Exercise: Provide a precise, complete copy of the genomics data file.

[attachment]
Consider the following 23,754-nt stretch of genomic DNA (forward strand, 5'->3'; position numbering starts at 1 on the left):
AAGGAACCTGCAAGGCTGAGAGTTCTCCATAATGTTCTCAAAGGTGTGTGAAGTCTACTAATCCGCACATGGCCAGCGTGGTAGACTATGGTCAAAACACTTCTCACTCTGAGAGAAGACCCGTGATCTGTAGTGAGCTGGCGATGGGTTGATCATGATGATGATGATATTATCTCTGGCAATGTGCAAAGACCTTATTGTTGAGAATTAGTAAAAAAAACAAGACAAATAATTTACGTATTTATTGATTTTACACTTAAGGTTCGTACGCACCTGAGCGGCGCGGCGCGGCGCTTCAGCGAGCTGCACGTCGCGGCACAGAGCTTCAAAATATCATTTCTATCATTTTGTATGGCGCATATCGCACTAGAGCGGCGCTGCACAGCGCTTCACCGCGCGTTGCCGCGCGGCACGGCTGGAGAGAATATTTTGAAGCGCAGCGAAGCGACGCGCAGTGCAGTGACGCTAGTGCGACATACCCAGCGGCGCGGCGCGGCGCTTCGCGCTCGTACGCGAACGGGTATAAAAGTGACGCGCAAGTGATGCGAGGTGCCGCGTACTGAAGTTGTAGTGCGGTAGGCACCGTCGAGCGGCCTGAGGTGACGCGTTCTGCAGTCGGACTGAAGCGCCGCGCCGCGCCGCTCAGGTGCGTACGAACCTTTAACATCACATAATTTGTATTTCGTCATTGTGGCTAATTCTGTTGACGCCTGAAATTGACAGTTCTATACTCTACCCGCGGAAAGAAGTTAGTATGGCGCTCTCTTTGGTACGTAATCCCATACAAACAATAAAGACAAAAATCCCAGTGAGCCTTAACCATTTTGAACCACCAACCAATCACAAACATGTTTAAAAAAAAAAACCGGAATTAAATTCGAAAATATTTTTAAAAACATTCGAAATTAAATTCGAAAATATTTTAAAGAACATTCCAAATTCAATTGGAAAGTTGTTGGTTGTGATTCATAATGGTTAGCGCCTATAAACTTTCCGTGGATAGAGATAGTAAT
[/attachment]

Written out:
Consider the following 23,754-nt stretch of genomic DNA (forward strand, 5'->3'; position numbering starts at 1 on the left):
AAGGAACCTGCAAGGCTGAGAGTTCTCCATAATGTTCTCAAAGGTGTGTGAAGTCTACTAATCCGCACATGGCCAGCGTGGTAGACTATGGTCAAAACACTTCTCACTCTGAGAGAAGACCCGTGATCTGTAGTGAGCTGGCGATGGGTTGATCATGATGATGATGATATTATCTCTGGCAATGTGCAAAGACCTTATTGTTGAGAATTAGTAAAAAAAACAAGACAAATAATTTACGTATTTATTGATTTTACACTTAAGGTTCGTACGCACCTGAGCGGCGCGGCGCGGCGCTTCAGCGAGCTGCACGTCGCGGCACAGAGCTTCAAAATATCATTTCTATCATTTTGTATGGCGCATATCGCACTAGAGCGGCGCTGCACAGCGCTTCACCGCGCGTTGCCGCGCGGCACGGCTGGAGAGAATATTTTGAAGCGCAGCGAAGCGACGCGCAGTGCAGTGACGCTAGTGCGACATACCCAGCGGCGCGGCGCGGCGCTTCGCGCTCGTACGCGAACGGGTATAAAAGTGACGCGCAAGTGATGCGAGGTGCCGCGTACTGAAGTTGTAGTGCGGTAGGCACCGTCGAGCGGCCTGAGGTGACGCGTTCTGCAGTCGGACTGAAGCGCCGCGCCGCGCCGCTCAGGTGCGTACGAACCTTTAACATCACATAATTTGTATTTCGTCATTGTGGCTAATTCTGTTGACGCCTGAAATTGACAGTTCTATACTCTACCCGCGGAAAGAAGTTAGTATGGCGCTCTCTTTGGTACGTAATCCCATACAAACAATAAAGACAAAAATCCCAGTGAGCCTTAACCATTTTGAACCACCAACCAATCACAAACATGTTTAAAAAAAAAAACCGGAATTAAATTCGAAAATATTTTTAAAAACATTCGAAATTAAATTCGAAAATATTTTAAAGAACATTCCAAATTCAATTGGAAAGTTGTTGGTTGTGATTCATAATGGTTAGCGCCTATAAACTTTCCGTGGATAGAGATAGTAAT